As we continue to face the threat of Covid-19, it is critical that decisions taken are fair and balanced to everyone in our society.
hat means defending the most vulnerable, supporting our vital NHS and care staff and protecting businesses on which thousands of jobs and family incomes across Northern Ireland rely.
I do not want to see Northern Ireland emerge from this pandemic only to be confronted by a new epidemic of poverty and suicide or a deepening cancer crisis.
As First Minister I cannot and will not accept this.
Lockdowns and circuit breakers can buy time and may even bring short-lived victories but they do not provide the strategic or even-handed approach to protecting lives and livelihoods.
We need to learn to co-exist with the virus and only by increasing capacity in our health service, expanding testing and tracing and preparing now for the roll-out of a vaccine can we achieve this.
I recognise that the public are looking to the Executive to set the tone.
The delays and difficulties of this week were deeply regrettable. I am sorry for the fear and frustrations it caused, particularly to businesses wanting clarity on the next steps.
However, the DUP believed it was essential to reach the right agreement, not a rushed agreement.
Rolling over the current regulations for another week or two without a concrete plan for reopening would have been immensely damaging to the economy.
Businesses in close contact services and hospitality deserved much more than to see the can kicked down the road. I believe the timetable put forward by the Economy Minister Diane Dodds is a much better and balanced outcome, affording businesses a basis on which to plan.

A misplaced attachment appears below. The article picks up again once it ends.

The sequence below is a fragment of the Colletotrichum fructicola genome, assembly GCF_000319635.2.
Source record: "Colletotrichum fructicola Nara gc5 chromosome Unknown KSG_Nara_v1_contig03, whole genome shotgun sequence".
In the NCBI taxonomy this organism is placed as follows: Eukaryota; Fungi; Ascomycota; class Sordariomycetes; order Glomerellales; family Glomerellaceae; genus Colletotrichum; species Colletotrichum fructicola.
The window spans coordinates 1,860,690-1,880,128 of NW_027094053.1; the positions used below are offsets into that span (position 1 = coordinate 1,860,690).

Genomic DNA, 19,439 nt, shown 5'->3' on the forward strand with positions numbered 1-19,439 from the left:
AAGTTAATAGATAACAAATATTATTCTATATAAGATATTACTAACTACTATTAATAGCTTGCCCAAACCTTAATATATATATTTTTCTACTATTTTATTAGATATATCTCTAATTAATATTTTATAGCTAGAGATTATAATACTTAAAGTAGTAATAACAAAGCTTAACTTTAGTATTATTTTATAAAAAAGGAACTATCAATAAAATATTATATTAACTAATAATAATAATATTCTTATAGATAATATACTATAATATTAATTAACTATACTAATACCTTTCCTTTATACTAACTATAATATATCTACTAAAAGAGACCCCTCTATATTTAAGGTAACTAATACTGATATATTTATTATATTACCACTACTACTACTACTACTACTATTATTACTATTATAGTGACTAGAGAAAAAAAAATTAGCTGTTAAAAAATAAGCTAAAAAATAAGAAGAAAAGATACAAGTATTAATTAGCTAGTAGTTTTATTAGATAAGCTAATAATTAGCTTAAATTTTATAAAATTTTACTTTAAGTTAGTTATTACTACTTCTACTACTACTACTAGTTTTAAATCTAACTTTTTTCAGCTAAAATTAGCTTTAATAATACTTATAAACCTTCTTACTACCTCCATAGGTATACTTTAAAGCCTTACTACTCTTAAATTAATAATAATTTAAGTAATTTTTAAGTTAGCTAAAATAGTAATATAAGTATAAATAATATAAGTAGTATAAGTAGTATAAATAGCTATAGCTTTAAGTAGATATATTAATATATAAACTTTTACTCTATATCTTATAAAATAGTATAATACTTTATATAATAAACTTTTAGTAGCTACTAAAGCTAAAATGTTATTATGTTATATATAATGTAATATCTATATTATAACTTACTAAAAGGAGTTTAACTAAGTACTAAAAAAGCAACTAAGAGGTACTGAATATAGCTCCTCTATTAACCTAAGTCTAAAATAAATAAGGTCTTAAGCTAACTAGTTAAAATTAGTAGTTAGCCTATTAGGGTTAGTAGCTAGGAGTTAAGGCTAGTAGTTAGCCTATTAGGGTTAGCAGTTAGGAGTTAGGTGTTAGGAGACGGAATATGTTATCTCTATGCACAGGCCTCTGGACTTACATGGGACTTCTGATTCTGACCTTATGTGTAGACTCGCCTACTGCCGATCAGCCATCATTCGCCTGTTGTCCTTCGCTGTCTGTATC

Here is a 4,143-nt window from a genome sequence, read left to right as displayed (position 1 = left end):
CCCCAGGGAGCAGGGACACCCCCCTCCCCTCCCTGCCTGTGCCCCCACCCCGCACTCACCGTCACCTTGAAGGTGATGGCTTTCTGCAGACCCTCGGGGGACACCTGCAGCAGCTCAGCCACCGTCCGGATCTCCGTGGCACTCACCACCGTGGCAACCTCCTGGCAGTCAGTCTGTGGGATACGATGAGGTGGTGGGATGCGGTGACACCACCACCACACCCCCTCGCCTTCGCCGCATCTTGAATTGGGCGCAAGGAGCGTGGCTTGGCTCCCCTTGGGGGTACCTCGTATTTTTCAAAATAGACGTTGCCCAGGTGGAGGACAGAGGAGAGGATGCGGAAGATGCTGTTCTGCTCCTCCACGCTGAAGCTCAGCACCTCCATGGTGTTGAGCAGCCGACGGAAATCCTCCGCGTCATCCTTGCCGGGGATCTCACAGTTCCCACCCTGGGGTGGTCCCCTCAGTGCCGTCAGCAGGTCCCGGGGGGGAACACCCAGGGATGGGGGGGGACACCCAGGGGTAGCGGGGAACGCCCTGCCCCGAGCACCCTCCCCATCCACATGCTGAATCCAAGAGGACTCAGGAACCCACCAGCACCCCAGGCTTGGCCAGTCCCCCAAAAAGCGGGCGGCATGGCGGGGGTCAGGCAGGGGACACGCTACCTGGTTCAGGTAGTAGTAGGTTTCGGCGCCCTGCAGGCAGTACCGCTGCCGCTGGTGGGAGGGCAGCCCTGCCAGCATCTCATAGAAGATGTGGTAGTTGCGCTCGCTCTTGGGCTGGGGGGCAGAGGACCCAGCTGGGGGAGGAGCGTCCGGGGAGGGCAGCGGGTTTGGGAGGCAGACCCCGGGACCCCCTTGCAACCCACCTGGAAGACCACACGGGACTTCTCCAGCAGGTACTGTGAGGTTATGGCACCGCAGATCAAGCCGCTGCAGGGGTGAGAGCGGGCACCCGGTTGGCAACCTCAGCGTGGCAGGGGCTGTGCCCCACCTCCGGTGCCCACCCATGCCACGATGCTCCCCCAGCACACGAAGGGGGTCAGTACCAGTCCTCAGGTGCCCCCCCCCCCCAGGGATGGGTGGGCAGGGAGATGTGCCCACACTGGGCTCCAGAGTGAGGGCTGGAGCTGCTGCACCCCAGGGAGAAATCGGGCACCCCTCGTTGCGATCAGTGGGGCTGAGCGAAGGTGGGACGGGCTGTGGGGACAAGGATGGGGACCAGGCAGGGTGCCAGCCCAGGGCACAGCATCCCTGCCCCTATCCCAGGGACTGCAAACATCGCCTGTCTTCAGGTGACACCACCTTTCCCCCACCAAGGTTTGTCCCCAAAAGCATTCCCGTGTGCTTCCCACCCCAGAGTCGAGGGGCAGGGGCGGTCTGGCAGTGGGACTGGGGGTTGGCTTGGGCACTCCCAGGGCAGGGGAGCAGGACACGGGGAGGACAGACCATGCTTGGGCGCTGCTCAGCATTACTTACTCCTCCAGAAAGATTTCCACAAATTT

I am disappointed but not surprised to hear some parties characterising the use of the three Minister rule as an abuse of power. The Belfast and St Andrew's Agreements set out very clearly that its purpose isn't confined to minority-based issues.
Covid-19 decisions are some of the most significant and far-reaching any Minister in Northern Ireland will ever make.
We make no apology for seeking to bring certainty to businesses and households in the run up to Christmas whilst also balancing the need to continue with restrictions for a further period.
The agreement reached may be imperfect, but it will give hope to those who rely on overtime shifts at this time of year to help put presents under the Christmas tree.
The decisions we take can complement but never replicate the invaluable contribution of our dedicated heath and care staff who are working round the clock - often at great personal cost to themselves and their loved ones.
We can all repay this work in small part by abiding by the restrictions, wearing a face covering, keeping our distance and practicing good respiratory health.